Biden Eyeing 2016 Bid?

Joe Biden

Photo courtesy of White House

Biden Eyeing 2016 Bid?
| published January 22, 2015 |

By R. Alan Clanton
Thursday Review editor

Elizabeth Warren may be arguably the most powerful woman in the United States Senate, though there is hardly any debate at all that she is now the standard-bearer for the resurgent progressive wing of the Democratic Party. Left-liberals more often than not look to Warren for direction on the flashpoint issues, most especially corporate profits, Wall Street, jobs and wages, equality of opportunity, economic justice. And for those not sure about Warren’s bona fides and clout, just look at this example: Warren may have single-handedly shot down President Obama’s most recent appointee to a top Treasury Department post when she issued stern invectives against Obama’s selection of Antonio Weiss to fill a vacancy.

Weiss, the chief of global investment banking at the Wall Street firm Lazard, had been carefully angling for just such an appointment for years, but he been widely seen as in the final stages of grooming for the moment when he was picked by Obama. Better for Weiss: he has been a large donor and campaign finance bundler for Obama. From the White House perspective, what was not to like about him.

But for Warren, the professorial progressive who defeated the popular Republican Scott Brown in a bitterly-fought Massachusetts election in 2012, well, in her own words, “enough is enough.” Warren said it was time to end placing Wall Street bankers into the top government jobs—anywhere. Warren’s opposition to Weiss rallied Democrats. Weiss didn’t wait for the messy confirmation fight in the Senate, nor did he wait for the call from the President. He spared Obama the trouble and dumped himself overboard.

The victory for Warren was widely interpreted as just one more step in a process which might lead her toward a Presidential campaign in 2016—a chance, many Democrats had quietly hoped, for the party to produce someone, anyone, to challenge the de facto ascendancy of Hillary Clinton. Websites had already sprung up supporting Warren’s bid for 2016, selling buttons, bumper-stickers, and signs. Even as more Republicans enter the already-crowded and fractious fray—the GOP field now contains the names of at least a dozen contenders, none official as of this writing—Democrats were openly bemoaning the loss of choice for 2016. Would there be anyone able to challenge Clinton? Would the country face Clinton versus Bush, Part Two? Warren seemed the likely foil to what was starting to look like the greatest rematch since Adlai Stevenson challenged Ike the second time in 1956.

But Warren says no, an emphatic no, to any presidential aspirations in the already hot run-up toward 2016. She will not be a candidate.

Has this been a factor over the last few days of January as Vice-President Joe Biden continues to drop the “C” bombs? C as in “considering,” C as in “conversations and consultations,” C as in candidate. C as in “yes, there is a chance.”

On Wednesday, Biden went about as far as anyone on the Democratic side has gone, telling ABC News’ George Stephanopoulos that the topic of a 2016 run is central to his thinking.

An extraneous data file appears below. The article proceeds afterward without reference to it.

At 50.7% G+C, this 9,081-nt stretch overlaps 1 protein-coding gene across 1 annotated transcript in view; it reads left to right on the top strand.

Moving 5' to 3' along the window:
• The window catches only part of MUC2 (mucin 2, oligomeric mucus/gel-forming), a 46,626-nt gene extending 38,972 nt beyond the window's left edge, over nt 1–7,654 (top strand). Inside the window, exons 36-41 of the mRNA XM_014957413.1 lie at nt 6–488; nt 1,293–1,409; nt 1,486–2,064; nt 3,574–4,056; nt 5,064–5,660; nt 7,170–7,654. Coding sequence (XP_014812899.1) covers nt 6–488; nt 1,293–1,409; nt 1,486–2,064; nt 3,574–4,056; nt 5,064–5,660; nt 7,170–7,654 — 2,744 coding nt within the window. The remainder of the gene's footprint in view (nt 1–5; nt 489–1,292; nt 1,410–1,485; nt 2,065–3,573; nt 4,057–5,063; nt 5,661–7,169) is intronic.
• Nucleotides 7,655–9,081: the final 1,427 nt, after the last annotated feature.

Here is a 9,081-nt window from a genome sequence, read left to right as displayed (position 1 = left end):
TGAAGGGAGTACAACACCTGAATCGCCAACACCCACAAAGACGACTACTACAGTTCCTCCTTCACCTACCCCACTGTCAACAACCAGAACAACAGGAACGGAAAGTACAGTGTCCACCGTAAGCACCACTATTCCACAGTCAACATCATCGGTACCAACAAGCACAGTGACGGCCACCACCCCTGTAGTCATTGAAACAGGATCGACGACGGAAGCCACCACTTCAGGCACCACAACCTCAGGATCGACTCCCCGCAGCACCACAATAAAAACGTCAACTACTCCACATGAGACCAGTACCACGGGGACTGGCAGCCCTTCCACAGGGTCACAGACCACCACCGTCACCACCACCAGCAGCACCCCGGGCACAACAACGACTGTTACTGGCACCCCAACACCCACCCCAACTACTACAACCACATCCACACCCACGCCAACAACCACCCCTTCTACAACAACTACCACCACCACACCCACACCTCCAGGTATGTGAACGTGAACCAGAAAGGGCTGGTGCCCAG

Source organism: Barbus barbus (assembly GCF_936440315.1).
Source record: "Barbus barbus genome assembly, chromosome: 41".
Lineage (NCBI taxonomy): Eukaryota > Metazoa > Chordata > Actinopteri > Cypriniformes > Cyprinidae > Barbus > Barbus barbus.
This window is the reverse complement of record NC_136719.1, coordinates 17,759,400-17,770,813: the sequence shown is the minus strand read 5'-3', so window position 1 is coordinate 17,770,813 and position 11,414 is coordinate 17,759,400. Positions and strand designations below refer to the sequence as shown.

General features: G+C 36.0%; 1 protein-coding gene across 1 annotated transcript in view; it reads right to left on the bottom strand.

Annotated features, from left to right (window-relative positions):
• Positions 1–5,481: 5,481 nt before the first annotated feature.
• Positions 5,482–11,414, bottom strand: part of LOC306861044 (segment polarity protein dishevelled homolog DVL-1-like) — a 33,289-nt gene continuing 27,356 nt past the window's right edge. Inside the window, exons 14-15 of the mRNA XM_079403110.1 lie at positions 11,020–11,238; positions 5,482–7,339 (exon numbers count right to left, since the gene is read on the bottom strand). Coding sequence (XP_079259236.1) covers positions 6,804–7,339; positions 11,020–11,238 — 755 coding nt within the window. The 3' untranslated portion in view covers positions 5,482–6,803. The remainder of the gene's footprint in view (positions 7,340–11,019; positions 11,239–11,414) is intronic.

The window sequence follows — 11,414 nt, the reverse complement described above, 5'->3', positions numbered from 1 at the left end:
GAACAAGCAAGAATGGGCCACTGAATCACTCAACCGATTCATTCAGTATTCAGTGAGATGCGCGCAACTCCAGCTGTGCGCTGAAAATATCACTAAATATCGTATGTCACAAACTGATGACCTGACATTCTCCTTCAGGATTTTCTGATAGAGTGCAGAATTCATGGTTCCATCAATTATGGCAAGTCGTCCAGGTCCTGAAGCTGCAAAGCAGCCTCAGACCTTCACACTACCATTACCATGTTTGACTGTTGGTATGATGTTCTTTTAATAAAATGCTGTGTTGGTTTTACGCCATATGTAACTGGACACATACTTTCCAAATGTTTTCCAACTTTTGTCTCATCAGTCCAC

“But I haven’t made up my mind about that,” Biden said, “We’ve got a lot of work to do between now and then. There’s plenty of time.” When Stephanopoulos reminded Biden of Hillary Clinton, who is the favorite among Democrats in the same way that Ronald Reagan once rallied the GOP faithful, Biden seemed to shrug off any fear or concern.

“I think this is wide open on both sides,” Biden said with a broad smile. Biden also said he was under no pressure to make a formal decision until early summer.

For many observers, that statement was as close to an emphatic “yes” as any utterance among the Democrats so far. Even Hillary remains coy on the subject, though hardly anyone among the American population truly believes she will not run in 2016.

But Biden has been polling poorly in both the informal and the scientific surveys in Iowa and New Hampshire. And one recent national poll placed Biden as the preference of only about 2% of all Democrats. But those who know Biden say he is generally unconcerned about polling at this stage. And though he frequently lavishes praise upon presumed rival Hillary Clinton, he—like many Democrats—may be looking at a race in which the improbable happens: Clinton chooses not to run.

Clinton experienced some damage to her brand name in the 2014 midterm elections when Republicans swept to their biggest House and Senate victory in more than 70 years. With the President’s approval rating at an all-time low in November, many Democrats instead hitched their wagon to the Clinton bandwagon. But all those Democratic losses caused blowback for the Clinton franchise, though there are plenty of Democratic strategists, as well as GOP analysts, who say she will have plenty of time for a full recovery.

In the meantime, with Warren decidedly out of the pool of contenders (Warren has not ruled out a possible run in 2020), Biden may sense that he has an opportunity to reboot the talk of his candidacy. Though his poll numbers are low, in a race without Clinton—however unlikely that scenario is—Biden may become the instant standard bearer for Democrats.

On the GOP side, a multitude of major candidates are jockeying for position, though none have made it official. Both Jeb Bush and Mitt Romney are elbowing for the large donors, and other presumed candidates—such as New Jersey’s Chris Christie, Kentucky’s Rand Paul, and Florida’s Marco Rubio are weighing their options.

Related Thursday Review articles:

Romney Considering 2016 Bid?; R. Alan Clanton; Thursday Review; January 11, 2015.

Jeb Bush PAC: Another Sign of Candidacy?; R. Alan Clanton; Thursday Review; January 6, 2015.